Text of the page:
Theologizing inclusion: 1 Corinthians 12 and the politics of the body of Christ

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Contemporary disability theologians have increasingly lighted on 1 Corinthians chapter 12 as a classic biblical depiction of what is today known as an inclusive social model. This article traces theological attempts to define the concept of inclusion and advance that emerging consensus by offering a close reading of 1 Cor. chapter 12. St. Paul's famous “body life” chapter offers a conceptually rich and theologically sophisticated account of the spiritual gifts suggesting that every member of the church is to be understood as an active giver or conduit of divine love, a giving that is not reducible to any person's supposed physiological or intellectual deficiencies, nor the supposed gift of people with disabilities to serve as reminders that we are all destined to be dependent on others. The ecclesial discernment being proposed if Christians are to receive the gifts of all members of the Christian community depends on learning to look beyond the sociological and demographic certainties typically attached to individual congregants.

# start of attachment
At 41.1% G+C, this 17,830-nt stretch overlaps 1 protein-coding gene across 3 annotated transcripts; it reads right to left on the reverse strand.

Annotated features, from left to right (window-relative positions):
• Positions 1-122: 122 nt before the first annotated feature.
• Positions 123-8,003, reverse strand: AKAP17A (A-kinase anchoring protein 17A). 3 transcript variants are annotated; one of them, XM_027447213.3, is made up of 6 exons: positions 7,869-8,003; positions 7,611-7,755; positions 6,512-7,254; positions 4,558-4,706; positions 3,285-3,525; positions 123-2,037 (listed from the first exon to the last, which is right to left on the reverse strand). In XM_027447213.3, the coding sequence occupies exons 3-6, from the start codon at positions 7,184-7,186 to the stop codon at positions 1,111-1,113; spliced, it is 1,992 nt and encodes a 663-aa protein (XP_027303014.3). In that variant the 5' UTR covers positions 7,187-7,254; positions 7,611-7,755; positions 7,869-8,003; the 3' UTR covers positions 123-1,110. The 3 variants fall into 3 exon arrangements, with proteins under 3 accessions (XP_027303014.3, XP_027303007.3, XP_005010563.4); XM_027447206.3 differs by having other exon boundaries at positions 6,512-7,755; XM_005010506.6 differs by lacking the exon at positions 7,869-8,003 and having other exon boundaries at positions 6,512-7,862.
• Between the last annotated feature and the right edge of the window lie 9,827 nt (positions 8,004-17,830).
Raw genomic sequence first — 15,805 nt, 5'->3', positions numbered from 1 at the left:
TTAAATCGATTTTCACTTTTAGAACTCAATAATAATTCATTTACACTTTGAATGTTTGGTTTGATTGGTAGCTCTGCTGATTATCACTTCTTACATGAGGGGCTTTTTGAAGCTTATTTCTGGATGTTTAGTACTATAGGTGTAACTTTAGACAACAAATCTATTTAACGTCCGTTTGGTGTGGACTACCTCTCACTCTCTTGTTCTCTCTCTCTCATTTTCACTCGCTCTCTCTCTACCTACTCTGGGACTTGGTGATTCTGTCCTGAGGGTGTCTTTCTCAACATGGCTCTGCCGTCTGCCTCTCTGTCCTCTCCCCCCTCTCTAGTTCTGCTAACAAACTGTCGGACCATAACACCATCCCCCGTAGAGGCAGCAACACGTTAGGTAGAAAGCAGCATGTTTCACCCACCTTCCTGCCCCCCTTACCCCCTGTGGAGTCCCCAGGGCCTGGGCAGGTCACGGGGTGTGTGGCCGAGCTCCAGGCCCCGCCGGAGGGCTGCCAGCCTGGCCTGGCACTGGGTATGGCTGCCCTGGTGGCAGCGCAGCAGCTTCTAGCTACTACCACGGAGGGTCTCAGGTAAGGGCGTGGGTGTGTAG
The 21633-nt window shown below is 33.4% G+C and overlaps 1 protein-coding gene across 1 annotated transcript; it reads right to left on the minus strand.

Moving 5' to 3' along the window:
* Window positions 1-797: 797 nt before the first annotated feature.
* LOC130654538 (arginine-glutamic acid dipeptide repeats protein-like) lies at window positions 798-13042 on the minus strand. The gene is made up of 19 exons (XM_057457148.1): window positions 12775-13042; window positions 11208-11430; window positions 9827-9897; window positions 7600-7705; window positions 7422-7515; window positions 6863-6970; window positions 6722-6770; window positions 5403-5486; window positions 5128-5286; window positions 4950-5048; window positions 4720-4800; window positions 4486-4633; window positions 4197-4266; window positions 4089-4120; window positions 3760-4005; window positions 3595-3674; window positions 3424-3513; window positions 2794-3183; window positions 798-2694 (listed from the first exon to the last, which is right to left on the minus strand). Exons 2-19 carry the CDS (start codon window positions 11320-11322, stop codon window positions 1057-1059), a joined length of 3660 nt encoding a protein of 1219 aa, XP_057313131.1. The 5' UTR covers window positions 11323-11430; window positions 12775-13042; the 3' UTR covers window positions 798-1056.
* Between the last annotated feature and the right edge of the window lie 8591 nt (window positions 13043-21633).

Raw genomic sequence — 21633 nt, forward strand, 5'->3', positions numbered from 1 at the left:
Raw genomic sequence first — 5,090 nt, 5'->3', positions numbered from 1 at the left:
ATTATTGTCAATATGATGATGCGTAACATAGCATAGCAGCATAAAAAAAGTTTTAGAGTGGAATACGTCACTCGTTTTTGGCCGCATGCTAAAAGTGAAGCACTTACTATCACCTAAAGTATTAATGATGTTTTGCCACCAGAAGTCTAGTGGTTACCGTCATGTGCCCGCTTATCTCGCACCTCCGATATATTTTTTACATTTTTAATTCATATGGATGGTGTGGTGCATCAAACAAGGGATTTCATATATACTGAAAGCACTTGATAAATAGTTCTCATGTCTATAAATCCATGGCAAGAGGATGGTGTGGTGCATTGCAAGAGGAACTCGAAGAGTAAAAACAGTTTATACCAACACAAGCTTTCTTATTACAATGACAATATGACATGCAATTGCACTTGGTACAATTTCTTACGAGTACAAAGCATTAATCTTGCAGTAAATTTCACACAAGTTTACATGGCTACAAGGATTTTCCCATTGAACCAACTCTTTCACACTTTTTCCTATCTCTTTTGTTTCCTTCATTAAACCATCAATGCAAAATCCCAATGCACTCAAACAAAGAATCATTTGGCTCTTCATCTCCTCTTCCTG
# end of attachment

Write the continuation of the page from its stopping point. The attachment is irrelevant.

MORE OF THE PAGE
Original languageEnglish
Pages (from-to)351-376
Number of pages26
JournalJournal of religion, disability & health
Issue number4
Publication statusPublished - 2011


  • inclusion
  • 1 Corinthians 12
  • weakness
  • ecclesiology
  • Apostle Paul
  • body of christ


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